Father Joe Chamblain, O.S.M., pastor of Servite Assumption Church on Illinois Street in Chicago has written two articles for his bulletin. One on the place of Encyclicals in the teaching role in the Church. The second one reflects on the contents of the Encyclical. I believe these articles are well thought out so I asked Father Joe if I could publish them on our blog. The first article follows. This is not my writing but that of Father Joseph Chamblain, O.S.M.
Father Michael Doyle, O.S.M.
BLESSED ARE YOU
After months of speculation, intrigue, and anticipatory criticism, Pope Francis issued his encyclical on the environment Laudato Si (or Blessed Are You) this past Thursday June 18. The entire document runs more than 100 pages and addresses lots of topics beyond the controversial discussion on climate change. I will try to cover some of the highlights in next week’s column. In order to properly understand what the Pope is saying, though, it is important to understand what an encyclical is and why a Pope thinks it appropriate to teach us about science.
In discussions about the Catholic Church people often use the phrase “the Pope said,” as if everything that comes from Rome is equally important and demands the same level of attention. That is not how they think in Rome. The highest level of Papal teaching is the “infallible statement” or definitive pronouncement on some matter of faith and morals. This level of Papal authority has only been employed a few times in all of history. The next level under infallible statement is the encyclical, which is “a pastoral letter written by the Pope and sent to the whole church and even to the whole world, to express church teaching on some important matter related to faith and morals for which, we, the faithful, are bound to adhere.” It differs from an infallible statement in that it is not necessarily intended to be the final word on that subject. For example, the doctrine of Mary’s Assumption into heaven at the end of her earthly life is a definitive statement that precludes new developments and further discussion. Many Papal encyclicals, on the other hand, attempt to apply Biblical truth and Church Tradition to an ever changing landscape. For example, Popes began speaking out on the rights of labor and human rights in general in the late nineteenth century. Throughout the twentieth century Popes have written other encyclicals on labor and human rights because new challenges to human rights have appeared.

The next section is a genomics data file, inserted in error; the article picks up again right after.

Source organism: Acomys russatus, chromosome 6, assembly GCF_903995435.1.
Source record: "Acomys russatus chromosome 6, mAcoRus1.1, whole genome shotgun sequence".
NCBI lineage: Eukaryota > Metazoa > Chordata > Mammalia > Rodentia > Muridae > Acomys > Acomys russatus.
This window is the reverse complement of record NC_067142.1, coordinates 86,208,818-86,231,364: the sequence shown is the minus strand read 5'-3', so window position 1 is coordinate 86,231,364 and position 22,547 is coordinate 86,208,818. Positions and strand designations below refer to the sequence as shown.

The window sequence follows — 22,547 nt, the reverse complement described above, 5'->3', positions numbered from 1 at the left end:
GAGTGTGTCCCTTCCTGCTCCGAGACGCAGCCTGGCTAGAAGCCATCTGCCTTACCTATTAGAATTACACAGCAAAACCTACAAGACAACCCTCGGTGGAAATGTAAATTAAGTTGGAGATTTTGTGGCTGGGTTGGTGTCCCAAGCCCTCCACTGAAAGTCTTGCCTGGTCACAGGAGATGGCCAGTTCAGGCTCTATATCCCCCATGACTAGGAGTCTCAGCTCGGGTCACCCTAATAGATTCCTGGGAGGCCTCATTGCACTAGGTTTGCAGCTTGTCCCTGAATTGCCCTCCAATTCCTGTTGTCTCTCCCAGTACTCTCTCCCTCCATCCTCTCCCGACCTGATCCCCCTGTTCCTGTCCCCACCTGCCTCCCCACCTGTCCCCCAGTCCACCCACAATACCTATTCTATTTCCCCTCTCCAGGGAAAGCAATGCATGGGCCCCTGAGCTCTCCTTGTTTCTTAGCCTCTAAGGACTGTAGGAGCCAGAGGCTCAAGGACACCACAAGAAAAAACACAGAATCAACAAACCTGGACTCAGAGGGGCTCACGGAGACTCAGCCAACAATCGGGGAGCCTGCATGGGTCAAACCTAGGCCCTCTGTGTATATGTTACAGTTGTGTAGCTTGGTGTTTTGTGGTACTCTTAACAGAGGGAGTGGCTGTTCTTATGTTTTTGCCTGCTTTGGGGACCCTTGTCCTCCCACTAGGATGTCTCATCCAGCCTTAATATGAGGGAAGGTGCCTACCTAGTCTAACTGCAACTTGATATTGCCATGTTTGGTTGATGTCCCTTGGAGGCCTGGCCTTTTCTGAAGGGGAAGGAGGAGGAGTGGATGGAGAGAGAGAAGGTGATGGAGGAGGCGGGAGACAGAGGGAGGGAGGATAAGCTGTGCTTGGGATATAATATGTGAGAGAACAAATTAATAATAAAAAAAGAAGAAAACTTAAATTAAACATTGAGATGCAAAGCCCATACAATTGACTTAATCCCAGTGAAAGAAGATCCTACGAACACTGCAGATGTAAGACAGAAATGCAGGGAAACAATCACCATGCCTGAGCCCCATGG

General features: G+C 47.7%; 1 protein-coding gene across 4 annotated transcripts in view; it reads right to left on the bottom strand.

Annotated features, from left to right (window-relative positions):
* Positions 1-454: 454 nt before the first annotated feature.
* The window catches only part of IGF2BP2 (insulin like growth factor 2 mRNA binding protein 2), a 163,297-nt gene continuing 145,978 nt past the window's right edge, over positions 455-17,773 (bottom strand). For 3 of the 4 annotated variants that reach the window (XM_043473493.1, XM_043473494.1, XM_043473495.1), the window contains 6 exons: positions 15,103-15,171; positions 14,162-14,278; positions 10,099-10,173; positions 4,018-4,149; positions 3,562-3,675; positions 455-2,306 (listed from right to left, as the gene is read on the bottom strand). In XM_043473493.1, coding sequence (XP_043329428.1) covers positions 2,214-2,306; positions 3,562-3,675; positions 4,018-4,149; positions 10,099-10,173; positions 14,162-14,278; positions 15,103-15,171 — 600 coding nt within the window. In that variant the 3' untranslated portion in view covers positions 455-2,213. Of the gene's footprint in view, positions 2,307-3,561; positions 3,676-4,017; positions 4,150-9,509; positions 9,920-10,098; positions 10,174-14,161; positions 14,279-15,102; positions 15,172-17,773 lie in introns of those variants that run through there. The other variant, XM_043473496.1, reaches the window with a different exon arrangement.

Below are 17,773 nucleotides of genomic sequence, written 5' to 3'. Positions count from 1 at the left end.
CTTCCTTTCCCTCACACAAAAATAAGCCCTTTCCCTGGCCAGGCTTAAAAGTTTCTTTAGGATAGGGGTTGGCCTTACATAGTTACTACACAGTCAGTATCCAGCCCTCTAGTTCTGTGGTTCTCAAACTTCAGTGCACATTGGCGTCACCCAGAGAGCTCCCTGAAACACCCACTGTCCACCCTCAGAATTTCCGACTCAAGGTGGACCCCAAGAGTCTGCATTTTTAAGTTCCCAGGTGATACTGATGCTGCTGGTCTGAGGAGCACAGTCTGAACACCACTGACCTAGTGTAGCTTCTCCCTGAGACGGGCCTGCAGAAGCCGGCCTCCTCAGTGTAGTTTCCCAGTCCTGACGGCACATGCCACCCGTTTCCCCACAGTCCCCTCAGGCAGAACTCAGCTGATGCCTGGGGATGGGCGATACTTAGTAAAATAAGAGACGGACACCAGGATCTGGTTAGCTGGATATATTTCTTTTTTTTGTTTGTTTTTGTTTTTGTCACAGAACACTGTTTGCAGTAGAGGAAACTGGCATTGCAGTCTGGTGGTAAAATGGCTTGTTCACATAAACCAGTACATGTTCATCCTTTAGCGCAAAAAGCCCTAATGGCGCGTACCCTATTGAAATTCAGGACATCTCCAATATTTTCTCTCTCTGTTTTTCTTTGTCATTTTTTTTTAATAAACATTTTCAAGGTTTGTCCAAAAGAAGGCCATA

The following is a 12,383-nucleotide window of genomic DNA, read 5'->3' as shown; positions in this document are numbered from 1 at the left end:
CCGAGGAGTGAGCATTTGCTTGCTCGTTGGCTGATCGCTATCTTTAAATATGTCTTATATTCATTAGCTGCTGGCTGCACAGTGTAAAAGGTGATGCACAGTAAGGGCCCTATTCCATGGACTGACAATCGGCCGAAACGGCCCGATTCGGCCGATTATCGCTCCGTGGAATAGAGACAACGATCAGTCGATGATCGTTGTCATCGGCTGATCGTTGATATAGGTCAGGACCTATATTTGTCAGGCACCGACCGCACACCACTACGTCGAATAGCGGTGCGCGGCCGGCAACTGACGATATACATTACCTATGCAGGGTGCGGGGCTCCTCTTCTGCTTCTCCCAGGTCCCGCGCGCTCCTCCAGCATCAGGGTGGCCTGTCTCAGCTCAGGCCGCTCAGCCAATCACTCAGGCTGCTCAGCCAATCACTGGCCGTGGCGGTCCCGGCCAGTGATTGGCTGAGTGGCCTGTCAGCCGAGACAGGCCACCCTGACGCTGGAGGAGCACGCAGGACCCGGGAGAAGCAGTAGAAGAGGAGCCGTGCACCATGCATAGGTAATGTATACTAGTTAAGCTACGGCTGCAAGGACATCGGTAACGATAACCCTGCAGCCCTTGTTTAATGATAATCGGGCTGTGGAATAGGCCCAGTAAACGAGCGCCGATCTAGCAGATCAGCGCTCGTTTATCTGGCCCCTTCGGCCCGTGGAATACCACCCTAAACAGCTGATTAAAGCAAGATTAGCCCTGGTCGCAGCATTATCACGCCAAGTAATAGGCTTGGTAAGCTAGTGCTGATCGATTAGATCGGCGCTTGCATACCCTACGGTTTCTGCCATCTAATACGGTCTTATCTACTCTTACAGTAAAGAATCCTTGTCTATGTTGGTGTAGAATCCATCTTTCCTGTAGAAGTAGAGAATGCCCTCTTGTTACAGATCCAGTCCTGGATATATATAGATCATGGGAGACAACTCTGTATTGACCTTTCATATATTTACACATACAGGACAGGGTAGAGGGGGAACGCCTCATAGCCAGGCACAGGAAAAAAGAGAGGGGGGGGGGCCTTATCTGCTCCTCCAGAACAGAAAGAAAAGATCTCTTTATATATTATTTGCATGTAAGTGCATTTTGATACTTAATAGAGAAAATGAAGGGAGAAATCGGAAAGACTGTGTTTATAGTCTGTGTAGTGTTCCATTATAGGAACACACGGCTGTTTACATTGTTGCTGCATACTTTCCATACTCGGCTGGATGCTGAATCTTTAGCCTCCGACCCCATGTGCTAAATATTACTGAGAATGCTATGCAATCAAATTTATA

Below the level of encyclicals in magisterial importance are Apostolic Exhortations (a Papal reflection that does not contain new teachings or policy directives) and Apostolic Letters (a Papal teaching that seeks to apply an existing doctrine to a particular situation or region). Other declarations, decrees, and instructions also come from Rome, but are issued by various commissions or departments (called Congregations) within the Vatican and are not necessarily initiated by the Pope. Thus, we can see that as an encyclical, Blessed Are You is a teaching to which all Catholics are expected to adhere, but it does not necessarily represent the final word on climate change or the environment. Right now the Pope believes that climate change threatens life on this planet, and that climate change adversely affects the poor the most. He sees climate change not just as a scientific problem but as a moral issue: how we care for the environment is directly linked to how we care for the human person.
A big question that has been raised about this encyclical is why the Pope is taking the side of those who believe that human beings are causing climate change when some scientists claim there is no such thing as climate change and others agree that there is such a thing as climate change but that human beings have played no role in it. Here’s the thing about science. Non-believers often make the point that science is based on facts and religion is based on stories and legends. While it is true that science is based on data that has been carefully measured and recorded, that data still has to be interpreted. Hence, two scientists can look at the same information and draw two different conclusions. Sometimes scientific studies are conducted by industry groups or other special interest groups that have a vested interest in a certain outcome and that internal bias can influence the interpretation of data. And, of course, some people are just plain stubborn. I have mentioned my relatives the Collinses who refused to accept the American Revolution and still considered themselves British subject as late as 1940.
In his encyclical the Pope has joined the vast majority of scientists who believe that human beings have contributed to climate change; but we may never reach the day in which every scientist will agree with that position. In fact, those who disagree with the majority opinion play an important role, because they keep the discussion honest. They force us to keep looking at new data that may come in and not just decide that the matter is settled. Right now, though, the Pope is asking all the people of the world to take better care of the one habitat that we have. If we get this wrong we may not have the benefit of a second Noah.